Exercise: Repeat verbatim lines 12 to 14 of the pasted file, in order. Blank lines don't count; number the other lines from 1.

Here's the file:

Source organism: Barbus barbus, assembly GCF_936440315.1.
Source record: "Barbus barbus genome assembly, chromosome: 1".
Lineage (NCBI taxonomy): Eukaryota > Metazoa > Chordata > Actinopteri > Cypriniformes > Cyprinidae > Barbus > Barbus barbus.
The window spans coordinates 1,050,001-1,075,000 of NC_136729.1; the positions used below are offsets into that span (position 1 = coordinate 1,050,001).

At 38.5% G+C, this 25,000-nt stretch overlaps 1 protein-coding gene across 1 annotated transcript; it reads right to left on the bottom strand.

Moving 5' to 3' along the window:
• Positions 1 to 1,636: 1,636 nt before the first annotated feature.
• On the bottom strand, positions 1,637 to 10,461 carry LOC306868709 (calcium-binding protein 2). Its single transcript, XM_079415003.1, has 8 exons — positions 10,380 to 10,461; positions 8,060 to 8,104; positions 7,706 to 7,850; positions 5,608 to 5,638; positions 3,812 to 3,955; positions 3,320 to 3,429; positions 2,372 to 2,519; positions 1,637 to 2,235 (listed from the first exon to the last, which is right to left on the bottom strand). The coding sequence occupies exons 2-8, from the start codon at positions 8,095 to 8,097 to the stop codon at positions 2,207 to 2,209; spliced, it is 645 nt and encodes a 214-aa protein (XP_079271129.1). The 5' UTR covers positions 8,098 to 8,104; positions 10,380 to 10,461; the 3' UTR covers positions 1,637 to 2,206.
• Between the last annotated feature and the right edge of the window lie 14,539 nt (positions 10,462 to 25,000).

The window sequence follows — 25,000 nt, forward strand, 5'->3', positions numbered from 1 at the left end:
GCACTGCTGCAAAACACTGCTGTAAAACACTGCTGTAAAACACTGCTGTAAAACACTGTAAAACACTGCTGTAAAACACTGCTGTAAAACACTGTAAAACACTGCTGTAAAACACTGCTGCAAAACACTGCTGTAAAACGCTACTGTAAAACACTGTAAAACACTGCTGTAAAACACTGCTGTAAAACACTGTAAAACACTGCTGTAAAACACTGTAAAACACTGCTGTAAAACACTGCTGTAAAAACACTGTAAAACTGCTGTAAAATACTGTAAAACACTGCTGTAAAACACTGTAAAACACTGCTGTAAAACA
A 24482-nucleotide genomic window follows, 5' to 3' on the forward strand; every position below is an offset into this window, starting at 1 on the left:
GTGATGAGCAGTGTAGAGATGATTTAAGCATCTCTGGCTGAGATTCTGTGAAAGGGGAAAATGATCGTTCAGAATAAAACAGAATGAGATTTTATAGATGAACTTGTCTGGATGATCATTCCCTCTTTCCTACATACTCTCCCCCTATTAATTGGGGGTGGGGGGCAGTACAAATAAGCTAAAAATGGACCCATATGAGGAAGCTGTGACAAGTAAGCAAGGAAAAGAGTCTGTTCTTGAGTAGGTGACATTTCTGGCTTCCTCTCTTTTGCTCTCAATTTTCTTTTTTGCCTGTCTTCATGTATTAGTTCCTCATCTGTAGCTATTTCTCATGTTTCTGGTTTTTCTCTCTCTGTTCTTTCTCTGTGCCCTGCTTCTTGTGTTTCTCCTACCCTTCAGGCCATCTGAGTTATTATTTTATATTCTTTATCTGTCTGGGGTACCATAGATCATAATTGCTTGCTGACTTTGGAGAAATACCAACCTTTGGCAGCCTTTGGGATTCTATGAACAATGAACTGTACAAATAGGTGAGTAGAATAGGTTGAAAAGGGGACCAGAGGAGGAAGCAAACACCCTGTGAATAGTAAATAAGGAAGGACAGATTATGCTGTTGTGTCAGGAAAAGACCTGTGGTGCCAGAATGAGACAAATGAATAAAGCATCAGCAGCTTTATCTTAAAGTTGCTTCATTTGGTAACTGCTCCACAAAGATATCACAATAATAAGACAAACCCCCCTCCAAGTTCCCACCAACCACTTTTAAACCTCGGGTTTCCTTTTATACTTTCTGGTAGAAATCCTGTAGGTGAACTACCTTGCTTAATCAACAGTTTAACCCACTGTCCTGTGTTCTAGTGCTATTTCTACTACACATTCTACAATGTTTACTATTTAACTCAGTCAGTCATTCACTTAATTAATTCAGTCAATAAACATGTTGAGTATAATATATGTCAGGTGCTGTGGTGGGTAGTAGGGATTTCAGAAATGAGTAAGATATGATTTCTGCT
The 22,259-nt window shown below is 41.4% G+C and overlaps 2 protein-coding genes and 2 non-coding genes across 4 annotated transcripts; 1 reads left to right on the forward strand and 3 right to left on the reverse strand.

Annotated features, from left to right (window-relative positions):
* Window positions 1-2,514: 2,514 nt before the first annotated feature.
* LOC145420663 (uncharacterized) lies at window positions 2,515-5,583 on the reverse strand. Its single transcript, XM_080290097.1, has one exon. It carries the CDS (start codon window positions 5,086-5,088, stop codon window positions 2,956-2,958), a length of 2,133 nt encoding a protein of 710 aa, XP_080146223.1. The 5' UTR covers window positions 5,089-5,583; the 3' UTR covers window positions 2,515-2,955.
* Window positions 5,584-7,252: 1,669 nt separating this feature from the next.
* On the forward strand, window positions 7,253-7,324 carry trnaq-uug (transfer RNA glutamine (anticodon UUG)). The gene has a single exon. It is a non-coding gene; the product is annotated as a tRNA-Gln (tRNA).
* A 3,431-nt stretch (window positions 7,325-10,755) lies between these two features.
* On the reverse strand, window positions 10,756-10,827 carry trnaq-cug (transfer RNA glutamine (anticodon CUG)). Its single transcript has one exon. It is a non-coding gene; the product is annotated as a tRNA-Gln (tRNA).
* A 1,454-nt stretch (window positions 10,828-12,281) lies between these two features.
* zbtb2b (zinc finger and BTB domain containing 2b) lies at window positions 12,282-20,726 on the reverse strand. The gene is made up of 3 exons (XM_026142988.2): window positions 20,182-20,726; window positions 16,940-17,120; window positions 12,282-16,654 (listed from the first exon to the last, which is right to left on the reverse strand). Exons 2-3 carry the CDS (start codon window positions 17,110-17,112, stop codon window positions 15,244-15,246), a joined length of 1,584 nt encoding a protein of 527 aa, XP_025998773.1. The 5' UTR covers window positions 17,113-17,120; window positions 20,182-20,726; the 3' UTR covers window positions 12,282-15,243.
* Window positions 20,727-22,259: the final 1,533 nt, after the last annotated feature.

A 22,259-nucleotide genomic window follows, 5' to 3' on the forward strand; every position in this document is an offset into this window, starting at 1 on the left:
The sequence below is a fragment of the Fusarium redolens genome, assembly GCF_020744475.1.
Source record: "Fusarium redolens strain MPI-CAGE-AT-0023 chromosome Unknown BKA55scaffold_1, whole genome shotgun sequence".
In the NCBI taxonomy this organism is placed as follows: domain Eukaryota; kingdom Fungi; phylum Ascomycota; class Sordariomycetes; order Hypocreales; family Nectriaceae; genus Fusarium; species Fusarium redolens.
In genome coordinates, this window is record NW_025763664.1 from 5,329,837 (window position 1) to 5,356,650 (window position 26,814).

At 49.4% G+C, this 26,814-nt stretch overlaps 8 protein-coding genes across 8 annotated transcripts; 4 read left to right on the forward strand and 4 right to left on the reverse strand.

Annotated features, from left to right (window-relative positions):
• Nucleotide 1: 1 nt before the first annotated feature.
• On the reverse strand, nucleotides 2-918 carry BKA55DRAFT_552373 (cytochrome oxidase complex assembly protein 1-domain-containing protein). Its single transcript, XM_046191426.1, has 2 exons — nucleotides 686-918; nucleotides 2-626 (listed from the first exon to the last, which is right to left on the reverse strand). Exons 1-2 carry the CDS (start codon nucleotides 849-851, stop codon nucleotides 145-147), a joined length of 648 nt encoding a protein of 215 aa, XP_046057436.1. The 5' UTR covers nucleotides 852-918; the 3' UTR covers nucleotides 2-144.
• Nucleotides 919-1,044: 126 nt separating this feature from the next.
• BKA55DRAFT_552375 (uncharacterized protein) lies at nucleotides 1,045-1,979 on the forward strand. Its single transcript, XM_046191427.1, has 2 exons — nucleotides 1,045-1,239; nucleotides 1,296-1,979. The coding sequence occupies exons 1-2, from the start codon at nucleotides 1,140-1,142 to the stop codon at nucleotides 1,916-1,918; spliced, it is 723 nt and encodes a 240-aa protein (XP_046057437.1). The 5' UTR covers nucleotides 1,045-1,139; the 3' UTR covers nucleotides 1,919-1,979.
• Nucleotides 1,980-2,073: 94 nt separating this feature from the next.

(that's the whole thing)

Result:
A 24482-nucleotide genomic window follows, 5' to 3' on the forward strand; every position below is an offset into this window, starting at 1 on the left:
GTGATGAGCAGTGTAGAGATGATTTAAGCATCTCTGGCTGAGATTCTGTGAAAGGGGAAAATGATCGTTCAGAATAAAACAGAATGAGATTTTATAGATGAACTTGTCTGGATGATCATTCCCTCTTTCCTACATACTCTCCCCCTATTAATTGGGGGTGGGGGGCAGTACAAATAAGCTAAAAATGGACCCATATGAGGAAGCTGTGACAAGTAAGCAAGGAAAAGAGTCTGTTCTTGAGTAGGTGACATTTCTGGCTTCCTCTCTTTTGCTCTCAATTTTCTTTTTTGCCTGTCTTCATGTATTAGTTCCTCATCTGTAGCTATTTCTCATGTTTCTGGTTTTTCTCTCTCTGTTCTTTCTCTGTGCCCTGCTTCTTGTGTTTCTCCTACCCTTCAGGCCATCTGAGTTATTATTTTATATTCTTTATCTGTCTGGGGTACCATAGATCATAATTGCTTGCTGACTTTGGAGAAATACCAACCTTTGGCAGCCTTTGGGATTCTATGAACAATGAACTGTACAAATAGGTGAGTAGAATAGGTTGAAAAGGGGACCAGAGGAGGAAGCAAACACCCTGTGAATAGTAAATAAGGAAGGACAGATTATGCTGTTGTGTCAGGAAAAGACCTGTGGTGCCAGAATGAGACAAATGAATAAAGCATCAGCAGCTTTATCTTAAAGTTGCTTCATTTGGTAACTGCTCCACAAAGATATCACAATAATAAGACAAACCCCCCTCCAAGTTCCCACCAACCACTTTTAAACCTCGGGTTTCCTTTTATACTTTCTGGTAGAAATCCTGTAGGTGAACTACCTTGCTTAATCAACAGTTTAACCCACTGTCCTGTGTTCTAGTGCTATTTCTACTACACATTCTACAATGTTTACTATTTAACTCAGTCAGTCATTCACTTAATTAATTCAGTCAATAAACATGTTGAGTATAATATATGTCAGGTGCTGTGGTGGGTAGTAGGGATTTCAGAAATGAGTAAGATATGATTTCTGCT
The 22,259-nt window shown below is 41.4% G+C and overlaps 2 protein-coding genes and 2 non-coding genes across 4 annotated transcripts; 1 reads left to right on the forward strand and 3 right to left on the reverse strand.